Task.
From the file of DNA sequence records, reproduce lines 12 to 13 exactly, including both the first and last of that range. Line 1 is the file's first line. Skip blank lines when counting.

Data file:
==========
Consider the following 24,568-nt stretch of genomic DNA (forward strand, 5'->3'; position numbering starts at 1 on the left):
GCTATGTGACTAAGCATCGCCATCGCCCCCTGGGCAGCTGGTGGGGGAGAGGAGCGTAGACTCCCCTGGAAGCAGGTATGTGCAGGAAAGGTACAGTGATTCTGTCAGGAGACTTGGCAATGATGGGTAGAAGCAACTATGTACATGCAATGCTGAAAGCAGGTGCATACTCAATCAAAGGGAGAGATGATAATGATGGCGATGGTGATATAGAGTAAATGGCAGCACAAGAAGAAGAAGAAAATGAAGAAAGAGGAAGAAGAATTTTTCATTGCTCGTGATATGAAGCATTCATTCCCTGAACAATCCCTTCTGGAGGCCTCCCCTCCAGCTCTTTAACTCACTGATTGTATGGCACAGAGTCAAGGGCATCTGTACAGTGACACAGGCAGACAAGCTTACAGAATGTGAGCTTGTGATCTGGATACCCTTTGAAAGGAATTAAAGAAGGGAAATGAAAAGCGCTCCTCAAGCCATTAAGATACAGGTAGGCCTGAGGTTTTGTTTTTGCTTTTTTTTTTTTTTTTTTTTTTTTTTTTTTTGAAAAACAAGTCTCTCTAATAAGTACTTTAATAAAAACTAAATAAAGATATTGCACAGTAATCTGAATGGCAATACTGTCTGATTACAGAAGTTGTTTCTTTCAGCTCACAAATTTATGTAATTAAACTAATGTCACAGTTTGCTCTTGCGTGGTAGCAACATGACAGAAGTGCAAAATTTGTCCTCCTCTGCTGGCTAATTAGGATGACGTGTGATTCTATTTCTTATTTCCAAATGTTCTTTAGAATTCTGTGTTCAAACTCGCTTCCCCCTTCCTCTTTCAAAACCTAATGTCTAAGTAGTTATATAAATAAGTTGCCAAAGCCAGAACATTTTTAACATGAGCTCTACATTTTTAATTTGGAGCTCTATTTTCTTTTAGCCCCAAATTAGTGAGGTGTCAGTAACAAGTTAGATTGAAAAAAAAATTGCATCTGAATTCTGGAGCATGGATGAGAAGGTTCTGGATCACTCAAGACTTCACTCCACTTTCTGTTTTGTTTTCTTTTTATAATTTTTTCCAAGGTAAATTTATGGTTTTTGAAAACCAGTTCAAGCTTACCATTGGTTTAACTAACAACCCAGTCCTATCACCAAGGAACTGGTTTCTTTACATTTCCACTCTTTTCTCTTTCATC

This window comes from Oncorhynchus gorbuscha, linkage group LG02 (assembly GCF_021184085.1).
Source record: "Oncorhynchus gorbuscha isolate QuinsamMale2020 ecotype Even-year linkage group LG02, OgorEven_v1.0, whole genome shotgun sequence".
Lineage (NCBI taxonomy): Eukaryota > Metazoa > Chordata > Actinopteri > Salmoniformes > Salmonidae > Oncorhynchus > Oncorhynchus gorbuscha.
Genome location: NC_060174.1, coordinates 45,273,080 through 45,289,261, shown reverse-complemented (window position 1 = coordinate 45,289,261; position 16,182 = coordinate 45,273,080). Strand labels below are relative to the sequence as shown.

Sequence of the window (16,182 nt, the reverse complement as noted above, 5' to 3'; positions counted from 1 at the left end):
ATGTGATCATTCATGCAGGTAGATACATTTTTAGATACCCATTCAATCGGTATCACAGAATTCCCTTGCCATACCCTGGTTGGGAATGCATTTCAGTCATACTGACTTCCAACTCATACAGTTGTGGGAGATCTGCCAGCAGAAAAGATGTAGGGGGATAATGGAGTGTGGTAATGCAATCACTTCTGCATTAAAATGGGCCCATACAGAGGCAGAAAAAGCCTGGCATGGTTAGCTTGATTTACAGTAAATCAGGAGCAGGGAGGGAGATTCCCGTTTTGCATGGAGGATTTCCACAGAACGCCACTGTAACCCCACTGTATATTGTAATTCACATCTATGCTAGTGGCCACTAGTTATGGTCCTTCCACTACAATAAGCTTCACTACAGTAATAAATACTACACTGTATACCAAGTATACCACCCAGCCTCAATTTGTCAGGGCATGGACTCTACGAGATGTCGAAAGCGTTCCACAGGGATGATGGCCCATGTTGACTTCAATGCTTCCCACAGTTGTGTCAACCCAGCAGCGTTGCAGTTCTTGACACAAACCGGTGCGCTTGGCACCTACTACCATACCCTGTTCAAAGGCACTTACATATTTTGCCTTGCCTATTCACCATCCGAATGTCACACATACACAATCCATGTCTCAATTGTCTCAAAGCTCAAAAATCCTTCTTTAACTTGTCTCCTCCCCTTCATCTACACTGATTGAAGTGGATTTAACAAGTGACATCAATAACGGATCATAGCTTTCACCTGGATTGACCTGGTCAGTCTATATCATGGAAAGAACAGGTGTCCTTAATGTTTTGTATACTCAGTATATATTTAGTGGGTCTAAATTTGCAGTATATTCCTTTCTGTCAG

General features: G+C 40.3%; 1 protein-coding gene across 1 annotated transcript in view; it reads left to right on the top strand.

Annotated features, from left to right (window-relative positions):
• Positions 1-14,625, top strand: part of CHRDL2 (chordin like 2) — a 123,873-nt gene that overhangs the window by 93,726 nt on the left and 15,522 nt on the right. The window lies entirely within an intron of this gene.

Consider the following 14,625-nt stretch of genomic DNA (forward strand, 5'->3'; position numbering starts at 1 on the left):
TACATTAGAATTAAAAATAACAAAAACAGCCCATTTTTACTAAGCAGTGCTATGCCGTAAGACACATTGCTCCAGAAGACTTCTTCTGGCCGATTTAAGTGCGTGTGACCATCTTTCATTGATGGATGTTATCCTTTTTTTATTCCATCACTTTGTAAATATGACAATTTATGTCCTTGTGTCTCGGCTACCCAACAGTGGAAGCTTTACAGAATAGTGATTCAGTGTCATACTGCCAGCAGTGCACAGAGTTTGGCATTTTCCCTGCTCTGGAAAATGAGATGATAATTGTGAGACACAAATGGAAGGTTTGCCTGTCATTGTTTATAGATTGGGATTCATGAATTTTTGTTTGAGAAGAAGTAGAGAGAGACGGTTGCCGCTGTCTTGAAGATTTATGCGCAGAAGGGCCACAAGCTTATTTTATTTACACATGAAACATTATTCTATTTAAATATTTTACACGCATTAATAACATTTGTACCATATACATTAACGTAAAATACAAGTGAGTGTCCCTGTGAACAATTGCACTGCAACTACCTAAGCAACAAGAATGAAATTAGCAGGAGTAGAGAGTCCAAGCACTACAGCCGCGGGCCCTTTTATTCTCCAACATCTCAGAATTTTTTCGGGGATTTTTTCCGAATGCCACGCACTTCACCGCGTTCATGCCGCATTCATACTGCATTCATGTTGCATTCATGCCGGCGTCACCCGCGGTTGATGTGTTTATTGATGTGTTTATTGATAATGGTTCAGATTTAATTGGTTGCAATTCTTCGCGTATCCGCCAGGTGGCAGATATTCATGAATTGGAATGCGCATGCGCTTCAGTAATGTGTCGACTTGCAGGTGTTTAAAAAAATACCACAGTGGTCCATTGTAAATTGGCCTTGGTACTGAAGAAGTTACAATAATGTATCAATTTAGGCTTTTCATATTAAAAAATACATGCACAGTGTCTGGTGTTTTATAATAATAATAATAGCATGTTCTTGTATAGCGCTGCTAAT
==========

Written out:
Consider the following 14,625-nt stretch of genomic DNA (forward strand, 5'->3'; position numbering starts at 1 on the left):
TACATTAGAATTAAAAATAACAAAAACAGCCCATTTTTACTAAGCAGTGCTATGCCGTAAGACACATTGCTCCAGAAGACTTCTTCTGGCCGATTTAAGTGCGTGTGACCATCTTTCATTGATGGATGTTATCCTTTTTTTATTCCATCACTTTGTAAATATGACAATTTATGTCCTTGTGTCTCGGCTACCCAACAGTGGAAGCTTTACAGAATAGTGATTCAGTGTCATACTGCCAGCAGTGCACAGAGTTTGGCATTTTCCCTGCTCTGGAAAATGAGATGATAATTGTGAGACACAAATGGAAGGTTTGCCTGTCATTGTTTATAGATTGGGATTCATGAATTTTTGTTTGAGAAGAAGTAGAGAGAGACGGTTGCCGCTGTCTTGAAGATTTATGCGCAGAAGGGCCACAAGCTTATTTTATTTACACATGAAACATTATTCTATTTAAATATTTTACACGCATTAATAACATTTGTACCATATACATTAACGTAAAATACAAGTGAGTGTCCCTGTGAACAATTGCACTGCAACTACCTAAGCAACAAGAATGAAATTAGCAGGAGTAGAGAGTCCAAGCACTACAGCCGCGGGCCCTTTTATTCTCCAACATCTCAGAATTTTTTCGGGGATTTTTTCCGAATGCCACGCACTTCACCGCGTTCATGCCGCATTCATACTGCATTCATGTTGCATTCATGCCGGCGTCACCCGCGGTTGATGTGTTTATTGATGTGTTTATTGATAATGGTTCAGATTTAATTGGTTGCAATTCTTCGCGTATCCGCCAGGTGGCAGATATTCATGAATTGGAATGCGCATGCGCTTCAGTAATGTGTCGACTTGCAGGTGTTTAAAAAAATACCACAGTGGTCCATTGTAAATTGGCCTTGGTACTGAAGAAGTTACAATAATGTATCAATTTAGGCTTTTCATATTAAAAAATACATGCACAGTGTCTGGTGTTTTATAATAATAATAATAGCATGTTCTTGTATAGCGCTGCTAAT